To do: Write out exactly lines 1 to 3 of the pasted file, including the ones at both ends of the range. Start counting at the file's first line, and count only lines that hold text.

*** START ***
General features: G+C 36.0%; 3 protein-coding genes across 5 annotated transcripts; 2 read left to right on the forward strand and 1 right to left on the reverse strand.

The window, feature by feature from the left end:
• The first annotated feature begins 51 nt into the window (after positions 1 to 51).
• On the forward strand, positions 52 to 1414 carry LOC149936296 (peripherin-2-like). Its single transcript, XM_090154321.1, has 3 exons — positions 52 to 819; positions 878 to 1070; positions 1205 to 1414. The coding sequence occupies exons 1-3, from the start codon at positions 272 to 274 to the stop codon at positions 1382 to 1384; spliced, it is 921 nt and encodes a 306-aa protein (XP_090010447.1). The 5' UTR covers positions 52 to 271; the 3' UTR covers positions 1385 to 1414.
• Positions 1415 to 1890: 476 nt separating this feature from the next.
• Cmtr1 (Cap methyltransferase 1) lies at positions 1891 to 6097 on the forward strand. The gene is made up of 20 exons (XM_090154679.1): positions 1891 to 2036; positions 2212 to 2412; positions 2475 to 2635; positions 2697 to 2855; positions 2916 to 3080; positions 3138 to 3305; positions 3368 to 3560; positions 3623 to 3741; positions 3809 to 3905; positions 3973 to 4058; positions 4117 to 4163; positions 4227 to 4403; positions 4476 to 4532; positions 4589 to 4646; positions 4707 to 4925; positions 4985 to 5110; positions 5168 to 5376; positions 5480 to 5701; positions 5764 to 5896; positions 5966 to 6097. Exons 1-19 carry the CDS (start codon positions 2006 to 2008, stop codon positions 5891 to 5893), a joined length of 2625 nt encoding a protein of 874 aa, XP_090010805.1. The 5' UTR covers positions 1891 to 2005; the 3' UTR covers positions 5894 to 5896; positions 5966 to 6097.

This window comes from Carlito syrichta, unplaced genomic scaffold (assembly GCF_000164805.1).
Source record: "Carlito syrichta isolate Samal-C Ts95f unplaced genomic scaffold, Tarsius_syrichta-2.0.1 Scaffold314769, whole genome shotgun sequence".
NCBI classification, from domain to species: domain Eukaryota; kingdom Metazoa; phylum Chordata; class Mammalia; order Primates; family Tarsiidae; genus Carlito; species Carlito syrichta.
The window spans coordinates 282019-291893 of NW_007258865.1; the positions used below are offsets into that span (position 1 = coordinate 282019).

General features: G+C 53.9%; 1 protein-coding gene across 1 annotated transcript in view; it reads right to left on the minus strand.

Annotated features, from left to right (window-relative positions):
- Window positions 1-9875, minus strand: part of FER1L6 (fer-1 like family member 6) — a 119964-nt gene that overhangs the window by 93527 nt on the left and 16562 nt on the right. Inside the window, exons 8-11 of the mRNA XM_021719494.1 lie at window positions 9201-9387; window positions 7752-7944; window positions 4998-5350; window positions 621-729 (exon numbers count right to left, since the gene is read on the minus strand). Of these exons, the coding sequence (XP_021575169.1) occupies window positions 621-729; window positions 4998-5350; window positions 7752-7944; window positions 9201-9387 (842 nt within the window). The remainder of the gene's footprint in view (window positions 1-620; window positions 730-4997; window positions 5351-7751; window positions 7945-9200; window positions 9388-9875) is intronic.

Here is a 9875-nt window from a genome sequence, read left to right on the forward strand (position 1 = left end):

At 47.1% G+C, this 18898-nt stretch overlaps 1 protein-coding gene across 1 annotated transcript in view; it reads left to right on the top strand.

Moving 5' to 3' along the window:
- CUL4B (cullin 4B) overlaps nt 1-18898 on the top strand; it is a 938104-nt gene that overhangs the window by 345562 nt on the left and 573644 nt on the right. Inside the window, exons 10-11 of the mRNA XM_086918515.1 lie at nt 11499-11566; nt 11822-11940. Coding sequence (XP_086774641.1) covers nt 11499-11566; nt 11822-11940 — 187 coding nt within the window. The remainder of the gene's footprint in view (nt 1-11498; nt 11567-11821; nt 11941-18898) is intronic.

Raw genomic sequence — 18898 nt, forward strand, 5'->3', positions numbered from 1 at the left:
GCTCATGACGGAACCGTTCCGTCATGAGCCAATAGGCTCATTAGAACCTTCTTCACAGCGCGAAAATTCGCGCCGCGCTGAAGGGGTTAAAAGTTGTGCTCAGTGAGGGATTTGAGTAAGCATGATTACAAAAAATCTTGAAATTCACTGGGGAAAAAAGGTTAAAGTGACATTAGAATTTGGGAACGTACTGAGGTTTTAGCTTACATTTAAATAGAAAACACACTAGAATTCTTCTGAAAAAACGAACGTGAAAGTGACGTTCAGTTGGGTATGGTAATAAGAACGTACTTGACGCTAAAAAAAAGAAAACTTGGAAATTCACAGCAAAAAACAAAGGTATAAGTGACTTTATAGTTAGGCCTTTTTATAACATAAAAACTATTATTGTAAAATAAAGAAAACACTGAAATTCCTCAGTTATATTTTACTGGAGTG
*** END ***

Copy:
General features: G+C 36.0%; 3 protein-coding genes across 5 annotated transcripts; 2 read left to right on the forward strand and 1 right to left on the reverse strand.

The window, feature by feature from the left end:
• The first annotated feature begins 51 nt into the window (after positions 1 to 51).